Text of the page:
Date of Award

2013

Degree Type

Dissertation

Degree Name

Doctor of Philosophy (PhD)

Graduate Group

History and Sociology of Science

First Advisor

Susan Lindee

Abstract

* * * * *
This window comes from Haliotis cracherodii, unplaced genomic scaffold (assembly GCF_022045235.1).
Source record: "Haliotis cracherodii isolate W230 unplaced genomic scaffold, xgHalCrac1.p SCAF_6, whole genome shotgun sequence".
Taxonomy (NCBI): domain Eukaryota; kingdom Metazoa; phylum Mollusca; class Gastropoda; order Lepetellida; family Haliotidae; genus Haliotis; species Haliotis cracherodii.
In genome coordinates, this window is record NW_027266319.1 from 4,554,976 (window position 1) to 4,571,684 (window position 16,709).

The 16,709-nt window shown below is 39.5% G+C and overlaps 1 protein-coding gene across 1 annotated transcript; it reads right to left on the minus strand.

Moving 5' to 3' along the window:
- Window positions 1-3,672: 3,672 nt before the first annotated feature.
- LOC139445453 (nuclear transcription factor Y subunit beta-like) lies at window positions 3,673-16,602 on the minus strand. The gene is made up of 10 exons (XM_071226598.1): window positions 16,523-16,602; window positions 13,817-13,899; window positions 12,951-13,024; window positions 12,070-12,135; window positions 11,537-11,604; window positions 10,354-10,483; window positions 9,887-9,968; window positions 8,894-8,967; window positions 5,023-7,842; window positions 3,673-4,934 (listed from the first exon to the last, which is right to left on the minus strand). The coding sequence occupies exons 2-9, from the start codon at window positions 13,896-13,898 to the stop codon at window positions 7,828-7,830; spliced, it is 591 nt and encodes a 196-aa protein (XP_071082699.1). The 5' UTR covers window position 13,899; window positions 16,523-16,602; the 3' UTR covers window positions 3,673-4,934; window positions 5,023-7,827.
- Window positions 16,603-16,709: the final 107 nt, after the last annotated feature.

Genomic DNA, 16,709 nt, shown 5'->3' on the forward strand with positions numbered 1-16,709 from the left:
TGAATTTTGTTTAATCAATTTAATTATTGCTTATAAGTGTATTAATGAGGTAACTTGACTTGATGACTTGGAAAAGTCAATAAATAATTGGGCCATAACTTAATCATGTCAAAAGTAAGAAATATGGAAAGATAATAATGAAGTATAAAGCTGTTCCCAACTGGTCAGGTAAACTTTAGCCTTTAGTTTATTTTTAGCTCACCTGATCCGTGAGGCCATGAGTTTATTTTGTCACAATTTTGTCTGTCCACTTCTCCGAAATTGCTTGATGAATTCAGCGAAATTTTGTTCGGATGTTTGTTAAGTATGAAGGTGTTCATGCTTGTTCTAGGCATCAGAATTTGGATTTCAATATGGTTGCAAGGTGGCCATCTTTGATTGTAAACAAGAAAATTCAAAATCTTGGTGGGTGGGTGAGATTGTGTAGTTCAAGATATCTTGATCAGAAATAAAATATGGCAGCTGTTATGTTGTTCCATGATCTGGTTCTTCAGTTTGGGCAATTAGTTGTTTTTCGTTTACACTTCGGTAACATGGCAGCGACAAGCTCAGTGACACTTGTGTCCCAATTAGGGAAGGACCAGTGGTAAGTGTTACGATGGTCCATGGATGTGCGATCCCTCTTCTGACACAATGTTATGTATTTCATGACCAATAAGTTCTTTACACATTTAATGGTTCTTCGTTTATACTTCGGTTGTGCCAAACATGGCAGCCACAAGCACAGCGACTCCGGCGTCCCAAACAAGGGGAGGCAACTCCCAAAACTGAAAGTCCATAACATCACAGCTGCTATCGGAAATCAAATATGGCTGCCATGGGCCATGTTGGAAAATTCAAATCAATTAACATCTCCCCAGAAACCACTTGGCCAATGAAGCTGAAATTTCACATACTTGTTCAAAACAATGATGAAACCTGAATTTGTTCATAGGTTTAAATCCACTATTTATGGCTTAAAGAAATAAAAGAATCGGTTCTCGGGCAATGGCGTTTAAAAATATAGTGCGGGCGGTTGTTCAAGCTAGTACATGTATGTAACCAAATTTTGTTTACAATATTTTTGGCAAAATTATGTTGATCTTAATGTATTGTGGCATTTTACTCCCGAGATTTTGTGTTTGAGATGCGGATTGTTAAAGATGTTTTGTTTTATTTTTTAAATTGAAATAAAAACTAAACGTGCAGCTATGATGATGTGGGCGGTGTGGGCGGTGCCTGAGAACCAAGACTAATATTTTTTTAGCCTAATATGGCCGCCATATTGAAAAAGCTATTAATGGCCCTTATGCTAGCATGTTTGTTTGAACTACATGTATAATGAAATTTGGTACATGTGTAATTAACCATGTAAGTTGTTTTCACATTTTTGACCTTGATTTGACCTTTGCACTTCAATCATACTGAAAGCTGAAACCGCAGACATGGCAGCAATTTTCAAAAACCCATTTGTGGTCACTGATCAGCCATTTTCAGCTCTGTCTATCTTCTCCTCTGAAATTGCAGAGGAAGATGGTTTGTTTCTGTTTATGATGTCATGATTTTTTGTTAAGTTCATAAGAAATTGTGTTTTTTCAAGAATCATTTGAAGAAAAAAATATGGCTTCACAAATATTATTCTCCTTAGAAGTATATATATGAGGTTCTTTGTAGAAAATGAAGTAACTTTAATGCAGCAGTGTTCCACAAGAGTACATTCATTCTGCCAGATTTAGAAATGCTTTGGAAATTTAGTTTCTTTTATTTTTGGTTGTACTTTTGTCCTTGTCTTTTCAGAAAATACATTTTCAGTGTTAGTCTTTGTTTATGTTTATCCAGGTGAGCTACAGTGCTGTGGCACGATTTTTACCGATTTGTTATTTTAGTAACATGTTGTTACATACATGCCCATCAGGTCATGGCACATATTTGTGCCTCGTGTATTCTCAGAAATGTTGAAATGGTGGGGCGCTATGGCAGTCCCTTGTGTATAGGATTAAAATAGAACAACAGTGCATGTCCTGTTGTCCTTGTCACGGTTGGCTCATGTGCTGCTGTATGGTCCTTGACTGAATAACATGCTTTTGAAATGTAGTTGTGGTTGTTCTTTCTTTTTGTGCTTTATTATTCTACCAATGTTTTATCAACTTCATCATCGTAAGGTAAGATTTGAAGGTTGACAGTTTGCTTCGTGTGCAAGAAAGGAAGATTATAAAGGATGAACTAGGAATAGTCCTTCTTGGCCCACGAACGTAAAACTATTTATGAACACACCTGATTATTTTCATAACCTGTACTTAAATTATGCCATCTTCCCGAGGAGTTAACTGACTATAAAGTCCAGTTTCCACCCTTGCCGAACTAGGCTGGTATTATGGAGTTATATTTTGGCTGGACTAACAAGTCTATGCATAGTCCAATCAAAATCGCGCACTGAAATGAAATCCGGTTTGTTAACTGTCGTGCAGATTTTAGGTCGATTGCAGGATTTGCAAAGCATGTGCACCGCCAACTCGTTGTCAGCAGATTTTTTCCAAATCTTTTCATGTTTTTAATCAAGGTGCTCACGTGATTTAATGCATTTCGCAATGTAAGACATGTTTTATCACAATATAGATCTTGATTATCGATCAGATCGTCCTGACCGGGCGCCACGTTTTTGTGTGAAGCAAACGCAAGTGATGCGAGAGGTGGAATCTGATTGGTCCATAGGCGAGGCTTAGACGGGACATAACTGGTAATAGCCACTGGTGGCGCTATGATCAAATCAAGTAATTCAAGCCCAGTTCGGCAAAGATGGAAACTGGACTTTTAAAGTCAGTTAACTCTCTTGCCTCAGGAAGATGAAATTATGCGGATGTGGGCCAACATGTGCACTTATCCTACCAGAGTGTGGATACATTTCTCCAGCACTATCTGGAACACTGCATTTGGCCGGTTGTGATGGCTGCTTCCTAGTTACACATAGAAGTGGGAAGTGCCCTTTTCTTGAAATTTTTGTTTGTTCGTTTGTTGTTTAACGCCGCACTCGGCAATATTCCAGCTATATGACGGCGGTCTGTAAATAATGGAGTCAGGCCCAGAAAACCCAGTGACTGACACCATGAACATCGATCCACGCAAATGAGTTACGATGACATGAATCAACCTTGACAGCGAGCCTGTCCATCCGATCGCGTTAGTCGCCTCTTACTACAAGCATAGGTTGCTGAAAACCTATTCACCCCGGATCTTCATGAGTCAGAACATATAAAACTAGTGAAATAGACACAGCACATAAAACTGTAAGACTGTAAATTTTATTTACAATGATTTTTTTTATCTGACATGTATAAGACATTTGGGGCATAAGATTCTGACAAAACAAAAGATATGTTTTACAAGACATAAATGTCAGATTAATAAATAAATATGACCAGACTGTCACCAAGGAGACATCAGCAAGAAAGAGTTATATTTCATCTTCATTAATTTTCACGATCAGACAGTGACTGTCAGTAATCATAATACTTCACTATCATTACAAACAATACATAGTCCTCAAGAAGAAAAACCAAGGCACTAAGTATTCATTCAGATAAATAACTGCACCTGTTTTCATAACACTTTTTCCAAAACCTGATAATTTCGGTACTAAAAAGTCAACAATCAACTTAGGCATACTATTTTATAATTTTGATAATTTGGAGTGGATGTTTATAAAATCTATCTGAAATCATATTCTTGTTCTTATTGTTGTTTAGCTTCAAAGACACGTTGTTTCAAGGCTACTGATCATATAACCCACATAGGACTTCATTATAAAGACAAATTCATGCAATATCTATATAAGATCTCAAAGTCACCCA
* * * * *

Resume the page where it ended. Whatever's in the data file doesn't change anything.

This dissertation examines the visual cultures of postwar biomedicine, with a particular focus on how various techniques, conventions, and professional norms have shaped the `look', classification, diagnosis, and understanding of genetic diseases. Many scholars have previously highlighted the `informational' approaches of postwar genetics, which treat the human genome as an expansive data set comprised of three billion DNA nucleotides. Since the 1950s however, clinicians and genetics researchers have largely interacted with the human genome at the microscopically visible level of chromosomes. Mindful of this, my dissertation examines the `observational' approaches of postwar genetics. This is accomplished through a series of case studies, which examine the visual delineation, diagnosis, and genomic localization of a number of disorders. My case studies explore various exemplary attempts to associate particular clinical disorders with specific genetic mutations. This dissertation uses archival resources, oral histories, and the published biomedical literature to examine the many successes of postwar biomedicine, and to highlight the contributions made by a wide rage of biomedical professionals. I find that the visible, tangible human genome, as conceived and depicted at the level of chromosomes, has become an important work object among a diverse array of practitioners. Chromosomal ideograms, I argue, provide an important basis for communication and common practices among this community. While genetic data is becoming increasingly significant to our understanding of human disease, distinguishing the normal from the pathological remains a task that relies on input from the laboratory and the clinic. Thus, the success of postwar genetic medicine must be seen in light of the contributions of biomedical actors from many disciplines, who have agreed to see and communicate about the human genome - their object of study - in standardized ways.

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